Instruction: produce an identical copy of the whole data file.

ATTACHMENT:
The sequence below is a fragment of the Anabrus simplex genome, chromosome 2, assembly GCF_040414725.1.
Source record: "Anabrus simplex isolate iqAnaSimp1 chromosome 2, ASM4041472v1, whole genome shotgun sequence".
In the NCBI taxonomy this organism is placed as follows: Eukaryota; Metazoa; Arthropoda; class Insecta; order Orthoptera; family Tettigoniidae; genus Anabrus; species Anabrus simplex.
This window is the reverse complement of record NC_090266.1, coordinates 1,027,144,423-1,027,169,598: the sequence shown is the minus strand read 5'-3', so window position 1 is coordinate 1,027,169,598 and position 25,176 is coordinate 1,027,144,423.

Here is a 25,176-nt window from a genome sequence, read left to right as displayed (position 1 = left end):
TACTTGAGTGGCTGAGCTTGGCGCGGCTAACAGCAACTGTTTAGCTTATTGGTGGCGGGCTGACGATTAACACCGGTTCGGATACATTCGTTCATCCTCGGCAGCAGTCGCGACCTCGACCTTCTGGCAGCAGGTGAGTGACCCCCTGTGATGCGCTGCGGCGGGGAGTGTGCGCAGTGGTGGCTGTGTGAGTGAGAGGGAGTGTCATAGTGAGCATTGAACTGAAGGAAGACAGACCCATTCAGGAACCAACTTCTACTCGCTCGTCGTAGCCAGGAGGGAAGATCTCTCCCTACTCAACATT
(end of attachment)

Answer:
The sequence below is a fragment of the Anabrus simplex genome, chromosome 2, assembly GCF_040414725.1.
Source record: "Anabrus simplex isolate iqAnaSimp1 chromosome 2, ASM4041472v1, whole genome shotgun sequence".
In the NCBI taxonomy this organism is placed as follows: Eukaryota; Metazoa; Arthropoda; class Insecta; order Orthoptera; family Tettigoniidae; genus Anabrus; species Anabrus simplex.
This window is the reverse complement of record NC_090266.1, coordinates 1,027,144,423-1,027,169,598: the sequence shown is the minus strand read 5'-3', so window position 1 is coordinate 1,027,169,598 and position 25,176 is coordinate 1,027,144,423.

Here is a 25,176-nt window from a genome sequence, read left to right as displayed (position 1 = left end):
TACTTGAGTGGCTGAGCTTGGCGCGGCTAACAGCAACTGTTTAGCTTATTGGTGGCGGGCTGACGATTAACACCGGTTCGGATACATTCGTTCATCCTCGGCAGCAGTCGCGACCTCGACCTTCTGGCAGCAGGTGAGTGACCCCCTGTGATGCGCTGCGGCGGGGAGTGTGCGCAGTGGTGGCTGTGTGAGTGAGAGGGAGTGTCATAGTGAGCATTGAACTGAAGGAAGACAGACCCATTCAGGAACCAACTTCTACTCGCTCGTCGTAGCCAGGAGGGAAGATCTCTCCCTACTCAACATT